Kanytelleis in Cilicia





The Basilica IV  

Kanytelleis (today Kanlidivane) is about eight kilometres east of Kizkalesi, the ancient Korykos. The relics of the city are grouped around a collapse doline of 70 m diameter and 60 m depth, similar to the two karst falls of the nearby Cennet ve Cehennem.

The Olbic Fortified Tower and Basilica I  

The founding date of the city is unknown, but a local inscription of the Teukros from Olba suggests that in the second century B.C. the city belonged to the priestly state of the Olba-Diokaisareia about 30 km to the northwest. This is also indicated by the Olbic sign on the tower.
Other inscriptions say that the place later belonged to Elaiussa Sebaste. During the reign of the Eastern Roman Emperor Theodosius II in the fifth century AD, it was extended and renamed Neopolis. The town was probably abandoned in the 11th century. Translated with www.DeepL.com/Translator


The Olbic Fortified Tower  

The only testimony of pre-Christian times is a former Hellenistic fortified and residential tower of polygonal masonry with the aforementioned Olbic sign on the southern edge of the doline. An inscription for Zeus Olbios points back to the second century BC.


The relief of the Armaronxas family  

Two reliefs are embedded in the walls of the doline. On the south side an image of six members of the Armaronxas family (father, mother of four children) and on the north side a portrait of a Roman warrior.


View through the twin windows of the apse of Basilica I  

In the southwest of the doline stands the largely preserved Byzantine Basilica I, a three-nave columned basilica with a length of 31 metres and a width of 18.40 metres. In the narthex in the west leads a three-part arch opening, whose capitals are designed with large-lobed acanthus leaves.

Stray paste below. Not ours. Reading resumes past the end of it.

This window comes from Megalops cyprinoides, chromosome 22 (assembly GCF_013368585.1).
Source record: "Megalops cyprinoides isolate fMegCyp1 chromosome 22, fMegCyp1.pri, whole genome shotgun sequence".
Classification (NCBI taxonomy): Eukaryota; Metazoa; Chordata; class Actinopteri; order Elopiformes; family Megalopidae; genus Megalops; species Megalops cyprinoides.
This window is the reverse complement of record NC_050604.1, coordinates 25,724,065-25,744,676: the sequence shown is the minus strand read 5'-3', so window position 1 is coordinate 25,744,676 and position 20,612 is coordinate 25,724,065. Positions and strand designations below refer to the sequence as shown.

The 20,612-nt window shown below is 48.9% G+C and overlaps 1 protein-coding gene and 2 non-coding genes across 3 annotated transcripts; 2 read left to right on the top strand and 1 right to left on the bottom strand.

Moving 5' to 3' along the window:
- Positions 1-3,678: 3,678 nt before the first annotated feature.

The largely preserved wall to the church interior is pierced in the middle by a rectangular portal. The apse opens a twin window with horseshoe arches to the east.



The Hellenistic Cistern  



After the Basilica I a Turkish cemetery and a cistern from the Hellenistic period follow on a clockwise circumnavigation of the doline.





The Papylos Church (Basilica IV)




According to an inscription by the founder, the three-nave basilica 4 Papylos Church in the northeast of the doline is named. It was built at the end of the fifth century and is the youngest and best preserved basilica of Kanytelleis. Most of the walls are still up to 8 metres high.

The southern side of Papylos Church  

Only the south wall has completely broken away. To the west, the basilica has a forecourt 15 metres wide and about 10 metres deep. A half arch still stands from a three-part, open arched position, the western entrance into the 3.60 meter deep and 14 meter wide narthex.
The approximately 22-metre-long church is divided by two columned arcades into two narrower aisles and a 6.20-metre-wide nave, each with a door to the narthex. In the north wall, projecting stone supports indicate the position of the side gallery. The passage from the nave to the choir was vaulted by a high triumphal arch, from which the left approach can still be seen.


120 m above Basilica IV is the so-called 4.1 x 5.7 meter three-column tomb from the third and fourth centuries A.D. Its special feature is that it is equipped with three instead of the usual four columns. The unadorned burial chamber is completely empty.

The Temple Tomb of Aba  

At about the same height as the three-pillar tomb is the temple tomb of Aba, a rich lady who probably lost both her husband and her two sons in battle or due to an epidemic. On the archway there was an inscription containing both the name of the founder and the place name "Kanytelleis".

Photos: @chim, Monika P.    
Translation aid: www.DeepL.com/Translator    
Source: Wikipedia and others